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Te Araroa water temperature
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Te Araroa Water Temperature and Wetsuit Guide

(East Cape, New Zealand)

Today's Te Araroa sea temperature is 17.0 °C.

Statistics for 17 Dec (1981–2005) – mean: 18.2 °C, range: 16.3 °C to 19.7 °C

The water temperature (17 °C) at Te Araroa is relatively warm. If the sun does come out as forecast, it should feel warm enough to surf in a summer wetsuit. Effective air temperature of 19 °C.

New Zealand Sea Water Temperature

Map of current New Zealand
Surface Water Temperatures
based on measurements from oceanographic satellites
New Zealand Water Temperature Anomaly

Map of current New Zealand
Sea Water Temperature Anomalies

(compared with long term averages
at this time of year)

(click thumbnails to expand)

Below is a graph of Historical Sea Surface Temperature for Te Araroa. This has been derived from analysis of two decades of oceanographic satellite measurements of nearby open water. We have calculated the average water temperature variation around the year as well as the extremes that have been observed on each date.

Te Araroa Water Temperature Graph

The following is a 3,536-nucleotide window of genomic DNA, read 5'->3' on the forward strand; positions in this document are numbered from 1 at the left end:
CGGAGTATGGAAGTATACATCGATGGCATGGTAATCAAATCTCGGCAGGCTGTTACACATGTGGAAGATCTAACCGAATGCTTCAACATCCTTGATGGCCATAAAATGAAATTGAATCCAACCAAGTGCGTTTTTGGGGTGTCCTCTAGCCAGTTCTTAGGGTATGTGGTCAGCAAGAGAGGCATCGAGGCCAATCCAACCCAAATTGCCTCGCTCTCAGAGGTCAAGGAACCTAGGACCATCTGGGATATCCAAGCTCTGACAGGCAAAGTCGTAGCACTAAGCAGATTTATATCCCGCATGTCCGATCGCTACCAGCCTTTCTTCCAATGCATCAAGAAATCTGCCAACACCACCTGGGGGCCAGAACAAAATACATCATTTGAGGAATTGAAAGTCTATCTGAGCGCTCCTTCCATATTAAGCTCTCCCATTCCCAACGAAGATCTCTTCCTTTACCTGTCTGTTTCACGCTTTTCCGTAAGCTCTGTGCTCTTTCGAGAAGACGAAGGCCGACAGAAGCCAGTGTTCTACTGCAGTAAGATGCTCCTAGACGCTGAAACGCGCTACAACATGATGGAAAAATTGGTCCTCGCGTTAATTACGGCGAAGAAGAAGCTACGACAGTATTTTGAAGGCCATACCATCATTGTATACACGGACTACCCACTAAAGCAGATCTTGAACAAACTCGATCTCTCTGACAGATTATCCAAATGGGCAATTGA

All of the graphs for the surf breaks presented on are on the same scale to enable comparison between locations around the world.

Te Araroa sea water temperatures peak in the range 19 to 22°C (66 to 72°F) on around the 7th of February and are at their lowest on about the 22nd of August, in the range 14 to 16°C (57 to 61°F). Te Araroa sea water temperatures are warmest in the first part of February. Surfers should use a 2mm long sleeve shorty or a 3/2mm spring wetsuit if the wind is up. The lowest sea water temperatures at Te Araroa in the second half of August are ideally suited to a 4/3mm wetsuit + 3mm boots, although a 5/3mm wetsuit may be preferable for longer sessions and cold windy days.

Actual sea surface water temperatures close to shore at Te Araroa can vary by several degrees compared with these open water averages. This is especially true after heavy rain, close to river mouths or after long periods of strong offshore winds. Offshore winds cause colder deep water to replace surface water that has been warmed by the sun. Air temperature, wind-chill and sunshine should also be considered before deciding on the kind of wetsuit needed to stay warm when surfing at Te Araroa. Refer to our detailed weather forecasts for this information.